Giving away your freshman status:
Every school has freshmen, and these new faces are generally tolerated if not outright welcomed. Then they go ahead and do something that flaunts the fact that they have no idea what’s really going on – from failing to refer to traditions or buildings by their proper nicknames to sitting in the front row in a large lecture hall – and they start to lose their cute status and get rather annoying instead. I remember enthusiastically introducing myself to someone who I assumed was a freshman in the dining hall during my first semester; it turns out he was a graduate student trying to catch a quick bite by himself, and he was not amused by my assumption of his freshman status.
Buying all the books and trying to do all the reading:
Your first college textbook bill will likely be your highest – more experienced students quickly realize libraries, student textbook exchanges, and borrowing from friends are all far more economical. Also, most students eventually come to terms with the fact that the seemingly insurmountable pile of readings is actually insurmountable, and instead become more effective at skimming and forming study groups to split readings.
Thinking class timing doesn't matter:
The naïve freshman usually selects courses based purely on the course title and summary, undeterred by the 9am start times or Friday quizzes. The realistic upperclassman first filters by course time when browsing for classes. A few weeks of sleep deprivation and even the most exciting-sounding lectures can sound less appealing than a couple extra hours of sleep, and it is a sad day when Pavlovian conditioning connects engaging lectures on the psychology of happiness to the dreaded sound of your third alarm.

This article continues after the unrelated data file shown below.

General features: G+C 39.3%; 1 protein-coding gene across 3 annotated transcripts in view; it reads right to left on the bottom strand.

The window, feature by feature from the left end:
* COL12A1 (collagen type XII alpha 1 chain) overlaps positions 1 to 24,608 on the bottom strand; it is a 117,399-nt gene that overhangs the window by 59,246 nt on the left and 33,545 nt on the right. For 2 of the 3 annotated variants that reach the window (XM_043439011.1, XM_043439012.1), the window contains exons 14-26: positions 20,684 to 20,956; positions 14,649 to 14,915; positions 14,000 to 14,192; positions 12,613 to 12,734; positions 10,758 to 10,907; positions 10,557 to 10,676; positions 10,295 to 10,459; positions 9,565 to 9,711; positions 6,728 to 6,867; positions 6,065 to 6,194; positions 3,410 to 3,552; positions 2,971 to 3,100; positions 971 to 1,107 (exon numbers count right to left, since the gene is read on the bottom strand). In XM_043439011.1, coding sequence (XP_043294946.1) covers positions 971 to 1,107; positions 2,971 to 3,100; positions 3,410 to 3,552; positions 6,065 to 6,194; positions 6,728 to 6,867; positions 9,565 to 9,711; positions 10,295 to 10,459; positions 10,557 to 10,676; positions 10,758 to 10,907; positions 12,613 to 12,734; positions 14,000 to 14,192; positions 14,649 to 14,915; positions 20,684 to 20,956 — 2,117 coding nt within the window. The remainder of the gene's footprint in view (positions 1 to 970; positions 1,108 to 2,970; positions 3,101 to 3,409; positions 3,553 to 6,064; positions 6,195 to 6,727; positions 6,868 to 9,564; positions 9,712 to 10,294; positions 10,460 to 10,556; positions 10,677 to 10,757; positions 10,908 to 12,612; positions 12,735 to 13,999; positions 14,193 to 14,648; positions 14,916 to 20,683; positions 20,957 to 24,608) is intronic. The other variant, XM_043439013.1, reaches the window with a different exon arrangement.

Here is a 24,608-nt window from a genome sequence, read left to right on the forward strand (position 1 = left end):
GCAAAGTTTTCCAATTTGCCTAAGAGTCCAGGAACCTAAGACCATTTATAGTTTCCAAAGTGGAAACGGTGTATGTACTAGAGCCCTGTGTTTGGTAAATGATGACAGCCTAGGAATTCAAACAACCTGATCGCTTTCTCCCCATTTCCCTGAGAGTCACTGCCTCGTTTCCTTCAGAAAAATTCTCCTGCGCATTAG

Going crazy with your newfound freedom:
When given complete freedom over many previously-structured aspects of their lives, from food choices to sleep schedules, most students completely abuse this privilege before acknowledging the logic of their previous routines. It turns out that subsisting off junk food and two hours of sleep is not a sustainable lifestyle, although freshmen certainly are not alone in completely ignoring all guidelines for good health. Nonetheless, there is a reason we call it the “freshman fifteen” – while the rest of us occasionally indulge in wrecking our bodies, the completely-liberated freshman usually takes this to an extreme.
Trying to do it all:
Good grades, social life, enough sleep. An infamous triangle suggests you can only pick two of the aforementioned three, with most students opting to overboard on the first two. In reality, you can have all three, just in moderation. That might mean occasionally taking B’s, working on Saturday nights, or staying up in time to hear the birds chirp outside, but enough of these experiences will inspire you to become more efficient with work habits.